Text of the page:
Slipping into Autumn

Slipping into Autumn Safety with a Safety Management Course--Call to Action!Autumn brings the rich, beautiful colors of fall leaves. People spend hours during their weekends on driving or walking tours just to take in all the beauty. But as it gets colder, those leaves fall to the ground, creating a domino effect of slip hazard.

Deciduous trees like maples and oaks lose their leaves each fall. These present two problems for exterior walkways. First, the leaves collect in drains, clogging them. This means water overflows onto paths, making them slippery. Second, leaves collect and turn mushy from moisture and foot traffic. The decomposing leaves make it easy to fall.

When it rains, visitors and employees bring water into the office. It drips off coats, boots, shoes and umbrellas. Water collects on floors, especially at entryways. This can be a major hazard if you have floors made of tile, concrete or wood.

Preventing Slips Outside50 things you must know about safety leadership

Establishing a regular cleanup schedule to get rid of leaves should be a topic included in any safety management course. This prevents them from building up on walkways around the building. Brooms, rakes and air blowers work well to get the leaves off surfaces that pedestrians use. Daily cleaning is essential. During windy spells, the work might need to be done several times a day.

Any areas where pedestrians routinely walk need to be monitored. Beside the areas around the building, spots like parking areas and the pathway from the parking lot to the building need to be kept free of leaf debris and water buildup.

Atrium style drain covers are more effective than flat ones in preventing leaves from clogging drains. If drains do get clogged, a maintenance crew or a plumber needs to clean it out quickly to minimize overflow.

Any time water covers a walkway there is a potential for slipping and falling. If that happens, immediately put out signs to warn pedestrians.

Keeping the Indoors Safe

Wet floors in an office are a major source of tripping and falling. To prevent the problem, limit the amount of water that gets tracked into the building. Educate workers with a safety management course about the hazards of wet floors and how to avoid slipping.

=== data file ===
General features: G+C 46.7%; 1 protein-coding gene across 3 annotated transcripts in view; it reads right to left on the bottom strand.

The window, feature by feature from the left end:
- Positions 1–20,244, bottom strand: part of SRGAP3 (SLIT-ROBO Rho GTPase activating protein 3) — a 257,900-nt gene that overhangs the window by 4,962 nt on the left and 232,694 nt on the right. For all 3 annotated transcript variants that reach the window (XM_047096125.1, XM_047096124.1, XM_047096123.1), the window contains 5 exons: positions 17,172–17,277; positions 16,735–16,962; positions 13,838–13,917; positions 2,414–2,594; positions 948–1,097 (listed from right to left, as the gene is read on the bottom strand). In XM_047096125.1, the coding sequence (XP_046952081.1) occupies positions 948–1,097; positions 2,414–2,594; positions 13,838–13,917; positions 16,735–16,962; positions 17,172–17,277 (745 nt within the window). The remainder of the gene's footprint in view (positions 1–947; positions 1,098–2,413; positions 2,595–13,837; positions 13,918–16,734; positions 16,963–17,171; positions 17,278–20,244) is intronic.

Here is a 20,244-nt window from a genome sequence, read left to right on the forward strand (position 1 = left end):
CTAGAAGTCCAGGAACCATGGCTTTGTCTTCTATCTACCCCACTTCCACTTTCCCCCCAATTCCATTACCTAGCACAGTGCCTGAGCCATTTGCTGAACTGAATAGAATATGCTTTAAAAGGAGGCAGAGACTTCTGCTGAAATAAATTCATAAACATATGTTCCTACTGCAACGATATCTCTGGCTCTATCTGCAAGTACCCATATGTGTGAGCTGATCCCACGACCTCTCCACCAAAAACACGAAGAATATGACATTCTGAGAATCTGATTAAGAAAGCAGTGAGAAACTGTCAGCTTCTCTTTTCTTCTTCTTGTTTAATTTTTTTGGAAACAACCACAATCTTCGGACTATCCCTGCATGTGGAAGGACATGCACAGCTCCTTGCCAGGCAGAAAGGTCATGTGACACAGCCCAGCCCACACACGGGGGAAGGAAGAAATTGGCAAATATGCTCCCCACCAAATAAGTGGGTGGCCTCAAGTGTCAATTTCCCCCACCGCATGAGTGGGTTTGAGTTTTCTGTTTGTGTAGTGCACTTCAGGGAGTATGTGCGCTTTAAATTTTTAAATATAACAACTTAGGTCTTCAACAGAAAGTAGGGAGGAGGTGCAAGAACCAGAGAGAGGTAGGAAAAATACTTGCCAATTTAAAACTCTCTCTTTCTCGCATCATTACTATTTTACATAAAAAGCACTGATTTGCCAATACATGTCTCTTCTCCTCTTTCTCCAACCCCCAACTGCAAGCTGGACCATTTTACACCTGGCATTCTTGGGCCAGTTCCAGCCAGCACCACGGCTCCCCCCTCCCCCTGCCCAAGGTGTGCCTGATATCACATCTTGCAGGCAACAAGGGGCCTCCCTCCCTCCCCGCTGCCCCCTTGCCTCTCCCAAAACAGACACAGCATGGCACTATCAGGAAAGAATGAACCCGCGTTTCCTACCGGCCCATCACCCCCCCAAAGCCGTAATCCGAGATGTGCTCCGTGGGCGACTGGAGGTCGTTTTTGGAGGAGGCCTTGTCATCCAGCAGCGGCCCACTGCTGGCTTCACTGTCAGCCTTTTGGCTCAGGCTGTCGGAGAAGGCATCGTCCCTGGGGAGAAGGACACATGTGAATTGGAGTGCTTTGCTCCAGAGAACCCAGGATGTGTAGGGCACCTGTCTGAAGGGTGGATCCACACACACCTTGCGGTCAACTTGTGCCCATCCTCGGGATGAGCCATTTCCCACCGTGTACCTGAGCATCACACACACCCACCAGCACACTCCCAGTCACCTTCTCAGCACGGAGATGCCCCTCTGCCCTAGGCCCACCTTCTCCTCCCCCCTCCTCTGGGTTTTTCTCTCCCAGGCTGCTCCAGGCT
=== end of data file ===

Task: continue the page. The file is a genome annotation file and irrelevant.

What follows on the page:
The worst spot is entryways. Rugs and rubber mats at entryways dramatically reduce the risk of slipping. If the flooring is particularly slippery, especially when wet, look into floor treatments that give it better traction.

Provide a drying area for umbrellas to keep them out of the office space and walkways within the building. Beside keeping floors drier, it is appreciated by visitors and employees. Also, be sure to provide long plastic bags at entryways for employees to slip their umbrellas into.

fctc-online-bannerFinally, invest in “Slippery When Wet” signs and sandwich boards to warn people so they can be more careful.

The leaves will fall and the rains will come. So be prepared with floor coverings, drain covers, scheduled maintenance, warning signs and by educating employees about the dangers.

~Mary Hannick

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About the Author

safetyBUILT-IN is the safety-leadership learning and development division of SCInc. We believe sustainable safety performance is best achieved through a core-values based safety culture, and that culture must be driven by leadership. Our safety-leadership programs are competency-based, and focused on performance outcomes. We believe in building capability and ownership into our client organizations—as well as sustainability into our programs—so that our clients can continue running those programs long after we’re out of the picture. Our emphasis is on building better leadership presence, better leadership communication and better leadership coaching by first building relationships of trust with people and learning how to engage them on the level of their core values and beliefs.